Amid Fuel Price Crisis, Nigeria Goes on Strike

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In These Times

Amid Fuel Price Crisis, Nigeria Goes on Strike

Nigeria is a giant on the African continent, a maturing democracy and a major hub for culture and trade. It also contains about one sixth of Africa’s population, many of whom live in abject poverty. So when the government decided to "save" funds by removing a critical fuel subsidy, it lit a tinderbox of populist outrage.

Uprisings have been rocking the country all week. Tens of thousands of protesters amassed to express anger at a jump in oil prices. Labor activists launched a general strike. Oil workers have also threatened to shut down production, jolting global oil markets. Tensions, and the public's energy, run high as talks between labor and the government are pending.

At the start of the mass actions, the Nigeria Labor Congress and the Trade Union Congress issued a joint statement to

congratulate the Nigerian masses for a second successful day of strikes, rallies and mass protests.... By their actions in the past few days, Nigerians have left the Presidency and the world in no doubt that sovereignty belongs to them and that they intend to reclaim their country.

Though Nigeria may seem like a post-colonial country on the brink, it’s also on the precipice of a political awakening, from Lagos to London. The old fuel price, “65 naira,” has become a rallying cry. Al Jazeera reported on a protest that reflected the ethos expressed last year at Tahrir Square, Wisconsin and Zuccotti Park:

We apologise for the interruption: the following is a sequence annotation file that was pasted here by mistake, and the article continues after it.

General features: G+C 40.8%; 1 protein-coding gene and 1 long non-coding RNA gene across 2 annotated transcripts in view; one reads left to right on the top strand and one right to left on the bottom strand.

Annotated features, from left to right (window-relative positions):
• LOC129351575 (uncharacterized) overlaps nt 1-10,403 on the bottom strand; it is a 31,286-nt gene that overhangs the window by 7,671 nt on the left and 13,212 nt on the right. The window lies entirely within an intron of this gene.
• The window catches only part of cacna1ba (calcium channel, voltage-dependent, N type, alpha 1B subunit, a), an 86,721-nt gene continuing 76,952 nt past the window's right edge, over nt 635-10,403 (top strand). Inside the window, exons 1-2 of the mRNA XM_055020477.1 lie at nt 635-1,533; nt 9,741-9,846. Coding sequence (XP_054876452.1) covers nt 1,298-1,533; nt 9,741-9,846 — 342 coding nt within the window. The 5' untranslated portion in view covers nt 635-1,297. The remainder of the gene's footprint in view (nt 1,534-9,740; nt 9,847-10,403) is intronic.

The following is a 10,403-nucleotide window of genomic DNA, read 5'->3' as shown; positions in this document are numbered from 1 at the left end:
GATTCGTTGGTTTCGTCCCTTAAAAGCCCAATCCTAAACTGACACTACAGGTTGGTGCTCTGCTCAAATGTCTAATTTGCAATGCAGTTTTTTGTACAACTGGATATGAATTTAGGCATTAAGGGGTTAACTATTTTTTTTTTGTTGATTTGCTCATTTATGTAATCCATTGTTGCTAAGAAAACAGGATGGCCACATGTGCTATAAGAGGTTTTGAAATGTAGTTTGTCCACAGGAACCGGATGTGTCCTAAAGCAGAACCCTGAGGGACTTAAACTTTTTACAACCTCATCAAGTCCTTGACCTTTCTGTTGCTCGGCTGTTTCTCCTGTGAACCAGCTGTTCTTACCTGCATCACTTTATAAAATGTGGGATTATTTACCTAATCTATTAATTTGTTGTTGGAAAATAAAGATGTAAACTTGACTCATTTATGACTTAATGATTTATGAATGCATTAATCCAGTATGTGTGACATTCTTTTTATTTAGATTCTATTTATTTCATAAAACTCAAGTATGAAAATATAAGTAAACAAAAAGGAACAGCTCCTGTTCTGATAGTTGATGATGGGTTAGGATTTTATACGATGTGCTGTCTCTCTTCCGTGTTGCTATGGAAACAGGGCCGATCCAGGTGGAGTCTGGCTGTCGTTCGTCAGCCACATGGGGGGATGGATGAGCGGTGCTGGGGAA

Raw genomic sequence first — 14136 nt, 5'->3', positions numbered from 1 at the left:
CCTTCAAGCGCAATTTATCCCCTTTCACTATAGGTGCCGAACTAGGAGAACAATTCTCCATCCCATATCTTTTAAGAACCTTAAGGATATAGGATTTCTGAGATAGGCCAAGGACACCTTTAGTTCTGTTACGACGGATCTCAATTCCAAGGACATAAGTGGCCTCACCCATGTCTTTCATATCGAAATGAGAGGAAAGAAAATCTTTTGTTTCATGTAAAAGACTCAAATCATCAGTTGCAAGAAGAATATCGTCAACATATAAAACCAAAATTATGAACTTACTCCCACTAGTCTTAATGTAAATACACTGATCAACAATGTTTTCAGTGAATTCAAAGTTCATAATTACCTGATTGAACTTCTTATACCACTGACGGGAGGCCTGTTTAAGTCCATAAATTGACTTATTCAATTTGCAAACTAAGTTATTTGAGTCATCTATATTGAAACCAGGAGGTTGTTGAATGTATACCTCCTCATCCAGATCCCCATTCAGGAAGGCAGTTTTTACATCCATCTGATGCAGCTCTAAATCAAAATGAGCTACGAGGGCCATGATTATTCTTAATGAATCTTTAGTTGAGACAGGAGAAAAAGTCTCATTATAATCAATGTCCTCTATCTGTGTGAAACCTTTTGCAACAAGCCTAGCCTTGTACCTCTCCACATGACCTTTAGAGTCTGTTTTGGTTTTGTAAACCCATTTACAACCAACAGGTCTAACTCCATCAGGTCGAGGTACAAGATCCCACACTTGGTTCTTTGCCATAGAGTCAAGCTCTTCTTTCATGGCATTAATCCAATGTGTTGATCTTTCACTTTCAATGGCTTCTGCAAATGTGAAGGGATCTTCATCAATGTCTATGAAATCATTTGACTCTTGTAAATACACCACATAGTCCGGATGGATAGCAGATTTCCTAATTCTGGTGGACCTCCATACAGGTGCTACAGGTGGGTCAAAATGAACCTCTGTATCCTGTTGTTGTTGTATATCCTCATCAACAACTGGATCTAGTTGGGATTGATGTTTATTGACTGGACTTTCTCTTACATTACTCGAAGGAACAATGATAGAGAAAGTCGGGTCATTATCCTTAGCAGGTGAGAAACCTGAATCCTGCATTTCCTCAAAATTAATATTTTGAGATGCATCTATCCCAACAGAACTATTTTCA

The main groups of protesters in Lagos remained peaceful, however, with some 10,000 people at one of the largest demonstrations dancing and singing anti-government songs.

Some vowed they would begin camping out there.

"I am here with my water and toothbrush because we are not leaving this arena until our demand for fuel at 65 naira [$0.40] is met," said Akinola Oyebode, a 23-year-old at the main protest in Lagos.... We shall not be intimidated by the police because our protest is legitimate and constitutional."

On Tuesday, according to the diaspora news site Sahara Reporters, protesters with the Occupy Nigeria movement “blocked the shipping routes and shut down petrol stations.” Occupy Wall Street protesters demonstrated in New York in solidarity the next day.

Noting solidarity protests across the diaspora from Lagos to London, Sean Jacobs at Africa Is A Country observes, “The protests are probably the largest in any Sub-Saharan African country in a long while.”

In a CNN commentary hinting at a possible “Nigerian Spring,” Gordon Bottomley and Marina Grushin of the think tank Ergo wrote, “Nigerians suffer from many of the underlying socio-economic problems that helped to bring about regime change in the Middle East and North Africa.”

The government claims it will use the money “saved” from the subsidy to invest in infrastructural improvements, but the oil prices threaten to cripple already embattled communities. (The turmoil is aggravated by conflict in the north involving Islamist insurgents). Previously, the government has attempted to cut fuel subsidies and been thwarted by political resistance. But President Goodluck Jonathan has decided to go all-in.

According to SR, government crackdowns have led to several reported killings of protesters that “infuriated the protesters in Lagos who defiantly began to curse Mr. Jonathan and to demand his resignation.”